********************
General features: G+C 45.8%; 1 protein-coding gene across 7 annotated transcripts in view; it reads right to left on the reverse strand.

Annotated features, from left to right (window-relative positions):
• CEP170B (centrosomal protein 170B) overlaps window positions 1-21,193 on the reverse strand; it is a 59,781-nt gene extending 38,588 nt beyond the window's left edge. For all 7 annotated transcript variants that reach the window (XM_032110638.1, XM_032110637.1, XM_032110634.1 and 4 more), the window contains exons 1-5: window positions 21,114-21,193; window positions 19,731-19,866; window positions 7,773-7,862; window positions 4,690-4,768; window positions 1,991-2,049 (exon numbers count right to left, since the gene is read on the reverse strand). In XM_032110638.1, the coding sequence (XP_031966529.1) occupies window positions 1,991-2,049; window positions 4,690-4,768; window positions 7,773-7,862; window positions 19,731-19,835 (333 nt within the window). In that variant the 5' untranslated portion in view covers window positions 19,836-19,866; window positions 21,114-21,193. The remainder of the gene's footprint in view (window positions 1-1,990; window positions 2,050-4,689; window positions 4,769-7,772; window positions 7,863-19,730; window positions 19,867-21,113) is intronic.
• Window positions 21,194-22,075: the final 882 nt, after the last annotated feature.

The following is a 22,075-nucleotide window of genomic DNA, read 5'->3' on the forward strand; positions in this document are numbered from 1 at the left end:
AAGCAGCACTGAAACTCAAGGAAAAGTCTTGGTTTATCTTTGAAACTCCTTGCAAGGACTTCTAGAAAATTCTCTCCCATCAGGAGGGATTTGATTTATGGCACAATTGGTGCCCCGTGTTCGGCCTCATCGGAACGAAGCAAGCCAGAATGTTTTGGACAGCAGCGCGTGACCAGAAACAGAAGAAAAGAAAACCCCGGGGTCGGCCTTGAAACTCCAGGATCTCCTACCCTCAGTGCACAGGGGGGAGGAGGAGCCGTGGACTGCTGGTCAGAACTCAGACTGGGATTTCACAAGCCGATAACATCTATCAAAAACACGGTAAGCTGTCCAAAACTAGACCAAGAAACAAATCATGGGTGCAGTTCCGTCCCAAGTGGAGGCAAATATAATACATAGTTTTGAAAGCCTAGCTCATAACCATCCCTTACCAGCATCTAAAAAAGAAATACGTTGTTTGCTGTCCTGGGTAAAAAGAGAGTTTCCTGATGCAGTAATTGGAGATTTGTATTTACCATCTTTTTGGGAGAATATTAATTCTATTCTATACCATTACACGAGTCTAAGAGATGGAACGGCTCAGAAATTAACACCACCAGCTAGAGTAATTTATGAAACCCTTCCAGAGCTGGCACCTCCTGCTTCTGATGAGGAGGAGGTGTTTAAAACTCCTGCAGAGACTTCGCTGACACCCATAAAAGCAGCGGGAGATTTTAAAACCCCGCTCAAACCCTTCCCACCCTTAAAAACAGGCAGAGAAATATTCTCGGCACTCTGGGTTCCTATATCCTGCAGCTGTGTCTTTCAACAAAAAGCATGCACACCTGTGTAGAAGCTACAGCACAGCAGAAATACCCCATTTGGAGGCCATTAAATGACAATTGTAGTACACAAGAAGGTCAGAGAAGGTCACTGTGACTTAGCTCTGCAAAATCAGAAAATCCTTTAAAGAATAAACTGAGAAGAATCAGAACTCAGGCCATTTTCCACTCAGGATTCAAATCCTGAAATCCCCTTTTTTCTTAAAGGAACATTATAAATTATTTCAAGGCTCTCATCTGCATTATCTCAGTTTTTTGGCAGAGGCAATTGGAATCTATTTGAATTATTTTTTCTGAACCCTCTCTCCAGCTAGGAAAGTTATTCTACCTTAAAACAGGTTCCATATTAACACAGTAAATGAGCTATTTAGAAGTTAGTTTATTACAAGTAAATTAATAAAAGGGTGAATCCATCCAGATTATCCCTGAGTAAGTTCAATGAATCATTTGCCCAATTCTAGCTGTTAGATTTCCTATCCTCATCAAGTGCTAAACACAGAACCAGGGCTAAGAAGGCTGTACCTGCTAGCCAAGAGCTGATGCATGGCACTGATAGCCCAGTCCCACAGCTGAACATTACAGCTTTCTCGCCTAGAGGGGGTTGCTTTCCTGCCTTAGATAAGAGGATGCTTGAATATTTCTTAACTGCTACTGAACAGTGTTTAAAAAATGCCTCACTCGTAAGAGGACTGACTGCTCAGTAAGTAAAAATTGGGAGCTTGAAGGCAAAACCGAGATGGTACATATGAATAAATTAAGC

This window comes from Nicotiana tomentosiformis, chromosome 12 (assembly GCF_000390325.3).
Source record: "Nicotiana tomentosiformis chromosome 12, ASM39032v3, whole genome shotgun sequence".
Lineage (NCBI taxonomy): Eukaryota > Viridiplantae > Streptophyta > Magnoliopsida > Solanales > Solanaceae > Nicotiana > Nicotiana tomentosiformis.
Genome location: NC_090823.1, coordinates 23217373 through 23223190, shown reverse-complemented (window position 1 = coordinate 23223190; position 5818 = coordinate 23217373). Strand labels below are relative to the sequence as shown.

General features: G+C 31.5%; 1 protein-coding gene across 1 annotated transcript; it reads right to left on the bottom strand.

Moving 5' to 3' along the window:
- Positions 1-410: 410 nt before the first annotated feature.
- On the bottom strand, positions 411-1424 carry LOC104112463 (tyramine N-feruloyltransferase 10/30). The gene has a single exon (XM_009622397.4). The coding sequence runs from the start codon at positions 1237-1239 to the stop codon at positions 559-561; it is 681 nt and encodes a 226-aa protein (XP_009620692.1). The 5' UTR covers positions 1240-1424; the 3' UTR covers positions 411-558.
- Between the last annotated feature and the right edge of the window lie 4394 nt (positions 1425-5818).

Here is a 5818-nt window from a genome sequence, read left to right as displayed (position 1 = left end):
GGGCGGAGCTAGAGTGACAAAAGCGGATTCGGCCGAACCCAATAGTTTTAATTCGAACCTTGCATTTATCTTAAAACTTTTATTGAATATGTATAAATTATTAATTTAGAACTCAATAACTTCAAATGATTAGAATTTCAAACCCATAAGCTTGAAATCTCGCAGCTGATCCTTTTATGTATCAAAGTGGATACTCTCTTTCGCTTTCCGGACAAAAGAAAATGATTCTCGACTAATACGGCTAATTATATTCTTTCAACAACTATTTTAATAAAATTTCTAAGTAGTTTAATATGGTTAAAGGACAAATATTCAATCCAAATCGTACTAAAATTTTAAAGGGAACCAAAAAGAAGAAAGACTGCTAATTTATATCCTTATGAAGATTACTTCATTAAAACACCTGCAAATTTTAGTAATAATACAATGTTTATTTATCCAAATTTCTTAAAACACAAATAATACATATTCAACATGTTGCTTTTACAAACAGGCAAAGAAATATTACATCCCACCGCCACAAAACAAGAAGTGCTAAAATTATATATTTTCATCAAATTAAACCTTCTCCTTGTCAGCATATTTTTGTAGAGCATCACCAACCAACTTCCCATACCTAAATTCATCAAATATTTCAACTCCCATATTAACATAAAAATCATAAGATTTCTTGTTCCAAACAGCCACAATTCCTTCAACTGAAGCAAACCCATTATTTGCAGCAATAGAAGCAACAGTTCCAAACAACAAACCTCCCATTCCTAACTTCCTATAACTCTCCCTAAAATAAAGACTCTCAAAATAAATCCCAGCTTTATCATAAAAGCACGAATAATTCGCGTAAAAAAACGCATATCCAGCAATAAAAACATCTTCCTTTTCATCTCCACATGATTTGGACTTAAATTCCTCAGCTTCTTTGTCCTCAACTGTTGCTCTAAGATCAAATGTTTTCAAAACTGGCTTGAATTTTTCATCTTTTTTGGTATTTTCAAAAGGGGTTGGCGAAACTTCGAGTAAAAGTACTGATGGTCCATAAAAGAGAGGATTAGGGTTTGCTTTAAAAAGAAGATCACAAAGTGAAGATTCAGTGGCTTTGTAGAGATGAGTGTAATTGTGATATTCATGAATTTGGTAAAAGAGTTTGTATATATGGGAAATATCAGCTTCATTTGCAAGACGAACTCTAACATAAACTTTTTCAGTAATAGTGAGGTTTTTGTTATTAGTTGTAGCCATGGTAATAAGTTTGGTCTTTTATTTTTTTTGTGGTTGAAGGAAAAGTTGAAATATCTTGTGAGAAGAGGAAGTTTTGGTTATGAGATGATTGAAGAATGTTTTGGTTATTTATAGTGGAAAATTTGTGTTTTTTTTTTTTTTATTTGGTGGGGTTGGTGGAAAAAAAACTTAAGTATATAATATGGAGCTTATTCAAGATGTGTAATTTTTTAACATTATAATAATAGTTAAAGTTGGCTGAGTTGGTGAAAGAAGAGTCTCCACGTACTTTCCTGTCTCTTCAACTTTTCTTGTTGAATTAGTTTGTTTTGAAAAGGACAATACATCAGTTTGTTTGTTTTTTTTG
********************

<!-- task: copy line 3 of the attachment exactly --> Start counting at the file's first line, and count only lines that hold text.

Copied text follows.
• CEP170B (centrosomal protein 170B) overlaps window positions 1-21,193 on the reverse strand; it is a 59,781-nt gene extending 38,588 nt beyond the window's left edge. For all 7 annotated transcript variants that reach the window (XM_032110638.1, XM_032110637.1, XM_032110634.1 and 4 more), the window contains exons 1-5: window positions 21,114-21,193; window positions 19,731-19,866; window positions 7,773-7,862; window positions 4,690-4,768; window positions 1,991-2,049 (exon numbers count right to left, since the gene is read on the reverse strand). In XM_032110638.1, the coding sequence (XP_031966529.1) occupies window positions 1,991-2,049; window positions 4,690-4,768; window positions 7,773-7,862; window positions 19,731-19,835 (333 nt within the window). In that variant the 5' untranslated portion in view covers window positions 19,836-19,866; window positions 21,114-21,193. The remainder of the gene's footprint in view (window positions 1-1,990; window positions 2,050-4,689; window positions 4,769-7,772; window positions 7,863-19,730; window positions 19,867-21,113) is intronic.